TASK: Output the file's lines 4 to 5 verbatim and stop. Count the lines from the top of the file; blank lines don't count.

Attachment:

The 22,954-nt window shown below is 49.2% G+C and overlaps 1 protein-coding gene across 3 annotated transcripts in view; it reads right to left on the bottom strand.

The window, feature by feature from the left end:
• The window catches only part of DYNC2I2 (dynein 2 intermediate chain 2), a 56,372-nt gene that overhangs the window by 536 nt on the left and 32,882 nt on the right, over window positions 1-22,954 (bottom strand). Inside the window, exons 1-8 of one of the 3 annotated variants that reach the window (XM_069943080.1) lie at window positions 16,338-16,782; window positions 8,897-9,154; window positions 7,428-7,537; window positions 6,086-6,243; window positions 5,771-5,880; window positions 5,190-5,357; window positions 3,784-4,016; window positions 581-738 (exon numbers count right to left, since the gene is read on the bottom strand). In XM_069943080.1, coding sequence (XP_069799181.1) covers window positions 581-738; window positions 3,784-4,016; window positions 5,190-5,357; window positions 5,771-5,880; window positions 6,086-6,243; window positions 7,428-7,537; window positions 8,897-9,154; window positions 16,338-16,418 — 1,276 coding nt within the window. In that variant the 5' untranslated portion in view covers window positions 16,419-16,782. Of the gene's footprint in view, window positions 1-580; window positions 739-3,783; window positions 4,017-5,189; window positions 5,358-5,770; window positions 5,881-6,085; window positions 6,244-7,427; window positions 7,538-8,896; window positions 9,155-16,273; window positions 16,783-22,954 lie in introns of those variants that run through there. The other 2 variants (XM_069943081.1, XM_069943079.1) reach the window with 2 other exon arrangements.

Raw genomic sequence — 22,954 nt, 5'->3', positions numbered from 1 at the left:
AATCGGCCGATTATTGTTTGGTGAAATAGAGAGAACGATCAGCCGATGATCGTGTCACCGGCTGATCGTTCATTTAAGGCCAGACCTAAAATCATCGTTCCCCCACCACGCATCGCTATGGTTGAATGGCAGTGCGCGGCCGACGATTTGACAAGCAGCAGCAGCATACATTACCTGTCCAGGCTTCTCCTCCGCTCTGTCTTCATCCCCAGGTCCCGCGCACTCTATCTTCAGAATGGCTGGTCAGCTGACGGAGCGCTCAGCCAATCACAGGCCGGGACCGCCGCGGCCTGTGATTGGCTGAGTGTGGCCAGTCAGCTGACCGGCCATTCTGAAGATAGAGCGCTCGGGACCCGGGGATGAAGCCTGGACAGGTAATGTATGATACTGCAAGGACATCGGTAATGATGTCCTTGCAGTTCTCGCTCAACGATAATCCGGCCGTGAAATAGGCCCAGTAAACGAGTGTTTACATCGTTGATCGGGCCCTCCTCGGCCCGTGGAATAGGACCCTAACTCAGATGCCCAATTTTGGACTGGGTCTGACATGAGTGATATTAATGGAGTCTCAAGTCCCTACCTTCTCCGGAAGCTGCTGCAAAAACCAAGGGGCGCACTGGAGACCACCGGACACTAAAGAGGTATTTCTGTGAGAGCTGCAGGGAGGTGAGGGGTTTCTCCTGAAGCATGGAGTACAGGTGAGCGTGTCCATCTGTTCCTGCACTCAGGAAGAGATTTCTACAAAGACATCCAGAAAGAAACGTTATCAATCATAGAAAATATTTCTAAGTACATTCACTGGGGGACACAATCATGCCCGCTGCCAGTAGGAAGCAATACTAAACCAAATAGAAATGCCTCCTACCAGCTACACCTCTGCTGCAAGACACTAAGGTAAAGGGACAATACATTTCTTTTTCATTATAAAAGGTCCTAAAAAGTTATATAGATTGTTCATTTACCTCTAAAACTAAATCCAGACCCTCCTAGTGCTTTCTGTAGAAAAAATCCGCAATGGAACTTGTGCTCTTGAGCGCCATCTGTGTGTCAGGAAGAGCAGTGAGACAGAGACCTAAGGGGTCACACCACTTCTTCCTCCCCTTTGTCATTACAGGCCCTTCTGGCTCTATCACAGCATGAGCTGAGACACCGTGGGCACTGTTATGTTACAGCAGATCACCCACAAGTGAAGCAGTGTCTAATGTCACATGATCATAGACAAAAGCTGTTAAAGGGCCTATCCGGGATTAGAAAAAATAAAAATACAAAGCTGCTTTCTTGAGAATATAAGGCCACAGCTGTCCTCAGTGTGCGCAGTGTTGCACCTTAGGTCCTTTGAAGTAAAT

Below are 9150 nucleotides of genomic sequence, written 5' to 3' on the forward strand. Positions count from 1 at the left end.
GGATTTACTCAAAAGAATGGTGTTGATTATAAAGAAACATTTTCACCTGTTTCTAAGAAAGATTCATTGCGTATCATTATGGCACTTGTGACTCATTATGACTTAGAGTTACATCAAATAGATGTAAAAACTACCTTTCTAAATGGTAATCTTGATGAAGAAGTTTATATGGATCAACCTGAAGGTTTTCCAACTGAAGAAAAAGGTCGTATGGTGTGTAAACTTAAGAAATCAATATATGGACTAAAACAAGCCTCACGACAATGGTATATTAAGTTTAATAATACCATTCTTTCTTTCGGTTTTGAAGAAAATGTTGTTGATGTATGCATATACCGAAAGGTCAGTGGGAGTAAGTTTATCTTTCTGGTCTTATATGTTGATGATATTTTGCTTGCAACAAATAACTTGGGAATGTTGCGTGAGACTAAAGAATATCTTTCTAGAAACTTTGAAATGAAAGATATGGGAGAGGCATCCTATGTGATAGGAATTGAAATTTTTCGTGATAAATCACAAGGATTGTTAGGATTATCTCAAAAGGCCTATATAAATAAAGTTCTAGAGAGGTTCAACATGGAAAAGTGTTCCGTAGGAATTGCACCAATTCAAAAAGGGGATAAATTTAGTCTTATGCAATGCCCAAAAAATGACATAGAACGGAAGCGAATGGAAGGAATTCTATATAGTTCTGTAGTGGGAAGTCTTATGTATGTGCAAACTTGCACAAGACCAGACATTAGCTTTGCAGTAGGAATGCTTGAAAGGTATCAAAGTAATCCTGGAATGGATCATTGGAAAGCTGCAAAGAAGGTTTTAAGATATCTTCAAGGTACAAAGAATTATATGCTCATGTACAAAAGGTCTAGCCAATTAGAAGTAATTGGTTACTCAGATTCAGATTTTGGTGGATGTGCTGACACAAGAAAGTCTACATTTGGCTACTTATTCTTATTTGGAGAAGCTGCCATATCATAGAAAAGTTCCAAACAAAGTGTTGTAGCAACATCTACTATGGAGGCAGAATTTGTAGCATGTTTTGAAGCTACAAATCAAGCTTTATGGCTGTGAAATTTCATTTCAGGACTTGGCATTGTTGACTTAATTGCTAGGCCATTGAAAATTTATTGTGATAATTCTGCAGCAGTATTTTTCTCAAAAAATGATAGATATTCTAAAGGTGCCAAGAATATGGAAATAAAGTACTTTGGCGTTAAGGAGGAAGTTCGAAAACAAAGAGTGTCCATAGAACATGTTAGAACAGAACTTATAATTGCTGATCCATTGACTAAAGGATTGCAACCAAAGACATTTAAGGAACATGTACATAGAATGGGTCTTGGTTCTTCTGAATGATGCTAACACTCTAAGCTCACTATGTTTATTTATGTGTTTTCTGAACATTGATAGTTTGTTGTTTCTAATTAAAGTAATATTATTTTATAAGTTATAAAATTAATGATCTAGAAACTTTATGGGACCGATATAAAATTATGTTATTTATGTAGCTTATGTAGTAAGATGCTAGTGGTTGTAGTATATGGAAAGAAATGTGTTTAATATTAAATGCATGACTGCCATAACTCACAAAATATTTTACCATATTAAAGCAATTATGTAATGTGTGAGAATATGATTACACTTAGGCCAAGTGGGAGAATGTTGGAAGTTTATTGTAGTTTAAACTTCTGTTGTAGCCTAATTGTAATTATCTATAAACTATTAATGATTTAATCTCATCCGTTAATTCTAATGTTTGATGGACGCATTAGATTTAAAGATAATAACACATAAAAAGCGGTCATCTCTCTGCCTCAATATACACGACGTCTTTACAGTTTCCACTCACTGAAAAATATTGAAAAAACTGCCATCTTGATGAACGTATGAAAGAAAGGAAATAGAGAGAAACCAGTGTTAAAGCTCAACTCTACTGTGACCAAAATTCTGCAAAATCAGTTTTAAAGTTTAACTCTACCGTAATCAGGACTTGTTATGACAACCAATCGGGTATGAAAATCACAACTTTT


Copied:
Raw genomic sequence — 22,954 nt, 5'->3', positions numbered from 1 at the left:
AATCGGCCGATTATTGTTTGGTGAAATAGAGAGAACGATCAGCCGATGATCGTGTCACCGGCTGATCGTTCATTTAAGGCCAGACCTAAAATCATCGTTCCCCCACCACGCATCGCTATGGTTGAATGGCAGTGCGCGGCCGACGATTTGACAAGCAGCAGCAGCATACATTACCTGTCCAGGCTTCTCCTCCGCTCTGTCTTCATCCCCAGGTCCCGCGCACTCTATCTTCAGAATGGCTGGTCAGCTGACGGAGCGCTCAGCCAATCACAGGCCGGGACCGCCGCGGCCTGTGATTGGCTGAGTGTGGCCAGTCAGCTGACCGGCCATTCTGAAGATAGAGCGCTCGGGACCCGGGGATGAAGCCTGGACAGGTAATGTATGATACTGCAAGGACATCGGTAATGATGTCCTTGCAGTTCTCGCTCAACGATAATCCGGCCGTGAAATAGGCCCAGTAAACGAGTGTTTACATCGTTGATCGGGCCCTCCTCGGCCCGTGGAATAGGACCCTAACTCAGATGCCCAATTTTGGACTGGGTCTGACATGAGTGATATTAATGGAGTCTCAAGTCCCTACCTTCTCCGGAAGCTGCTGCAAAAACCAAGGGGCGCACTGGAGACCACCGGACACTAAAGAGGTATTTCTGTGAGAGCTGCAGGGAGGTGAGGGGTTTCTCCTGAAGCATGGAGTACAGGTGAGCGTGTCCATCTGTTCCTGCACTCAGGAAGAGATTTCTACAAAGACATCCAGAAAGAAACGTTATCAATCATAGAAAATATTTCTAAGTACATTCACTGGGGGACACAATCATGCCCGCTGCCAGTAGGAAGCAATACTAAACCAAATAGAAATGCCTCCTACCAGCTACACCTCTGCTGCAAGACACTAAGGTAAAGGGACAATACATTTCTTTTTCATTATAAAAGGTCCTAAAAAGTTATATAGATTGTTCATTTACCTCTAAAACTAAATCCAGACCCTCCTAGTGCTTTCTGTAGAAAAAATCCGCAATGGAACTTGTGCTCTTGAGCGCCATCTGTGTGTCAGGAAGAGCAGTGAGACAGAGACCTAAGGGGTCACACCACTTCTTCCTCCCCTTTGTCATTACAGGCCCTTCTGGCTCTATCACAGCATGAGCTGAGACACCGTGGGCACTGTTATGTTACAGCAGATCACCCACAAGTGAAGCAGTGTCTAATGTCACATGATCATAGACAAAAGCTGTTAAAGGGCCTATCCGGGATTAGAAAAAATAAAAATACAAAGCTGCTTTCTTGAGAATATAAGGCCACAGCTGTCCTCAGTGTGCGCAGTGTTGCACCTTAGGTCCTTTGAAGTAAAT